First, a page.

• Jeep Gladiator high-performance model rendering
  • Jeep Gladiator high-performance model rendering
  • Image Credit: Jeep Gladiator Forum
Jeep Gladiator high-performance model rendering
  • Jeep Gladiator high-performance model rendering
  • Jeep Gladiator high-performance model rendering
  • Image Credit: Jeep Gladiator Forum
Jeep Gladiator high-performance model rendering
  • Jeep Gladiator high-performance model rendering
  • Jeep Gladiator high-performance model rendering
  • Image Credit: Jeep Gladiator Forum
Jeep Gladiator high-performance model rendering
  • Jeep Gladiator high-performance model rendering
  • Jeep Gladiator high-performance model rendering
  • Image Credit: Jeep Gladiator Forum
Before the 2020 Jeep Gladiator was revealed, it seemed like there was a never-ending flow of tidbits leaking out about the truck. Now it's out, and while the flow has slowed, there are still interesting reports floating about. The latest comes from Jeep Gladiator Forum, which cites an anonymous inside source as saying there's a high-performance version of the pickup coming designed for fast off-roading similar to a Ford F-150 Raptor or Chevy Colorado ZR2. We reached out to Jeep regarding the possible truck, and a representative said the company had no comment.

That's certainly exciting news if it turns out to be correct, but there are reasons not to get your hopes up just yet. The forum reports that the truck is in the early stages of development, and it's still being decided whether there's enough of a market for it.

From our perspective, such a model is neither a dead end nor a shoo-in. Certainly there are people willing to buy fast off-roaders, as the aforementioned Raptor and ZR2 have shown. Also, Jeep has proven that people are willing to spend a lot on Wranglers, both from the factory and on aftermarket parts, so an even more expensive model wouldn't necessarily put people off. So those are two important points in favor of a fast Gladiator.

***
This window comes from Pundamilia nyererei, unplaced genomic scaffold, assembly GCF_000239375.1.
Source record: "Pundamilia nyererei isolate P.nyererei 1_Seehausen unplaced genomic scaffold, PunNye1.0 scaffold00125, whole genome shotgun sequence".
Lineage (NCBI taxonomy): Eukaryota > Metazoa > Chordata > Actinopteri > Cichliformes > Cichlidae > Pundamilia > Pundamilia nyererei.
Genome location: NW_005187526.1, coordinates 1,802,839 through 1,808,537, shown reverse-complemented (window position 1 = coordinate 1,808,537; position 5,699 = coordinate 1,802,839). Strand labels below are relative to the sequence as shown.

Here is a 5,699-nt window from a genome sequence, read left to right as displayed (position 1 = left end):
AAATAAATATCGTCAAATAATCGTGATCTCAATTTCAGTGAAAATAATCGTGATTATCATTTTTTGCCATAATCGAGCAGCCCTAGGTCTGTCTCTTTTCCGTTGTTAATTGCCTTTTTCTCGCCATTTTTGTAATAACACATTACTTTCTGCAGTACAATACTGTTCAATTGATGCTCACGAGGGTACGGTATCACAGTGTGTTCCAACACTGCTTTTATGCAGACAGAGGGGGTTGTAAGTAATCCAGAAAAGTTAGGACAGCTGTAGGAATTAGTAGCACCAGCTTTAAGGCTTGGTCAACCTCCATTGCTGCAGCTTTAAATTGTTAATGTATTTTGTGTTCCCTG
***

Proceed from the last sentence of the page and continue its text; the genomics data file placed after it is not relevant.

Points against a fast Gladiator start with the existing Gladiator Rubicon. While it isn't necessarily designed for bashing dunes, it does come with a huge amount of trail-ready equipment already. It has differential locks and anti-roll bar disconnects, big tires and burly shocks. On slower trails, it may already be as capable as the Colorado ZR2, which would be the closest competitor to the hypothetical high-po Gladiator. And since the Gladiator Rubicon will be available with comparable engines to the ZR2, would something more potent be necessary? It would seem that to further differentiate, the Gladiator might need more power. That's certainly possible by way of a V8 transplant, but that would mean a lot of money spent on getting the engine to fit, making it reliable, getting it emissions compliant, and ensuring the drivetrain is strong enough. All those costs would make it harder to get approved.

We may sound a bit pessimistic, but don't get us wrong, we would be excited to see a high-speed Gladiator, or any other Jeep for that matter. But we also want to be realistic, and there are certainly some significant hurdles to bringing such a truck to market.

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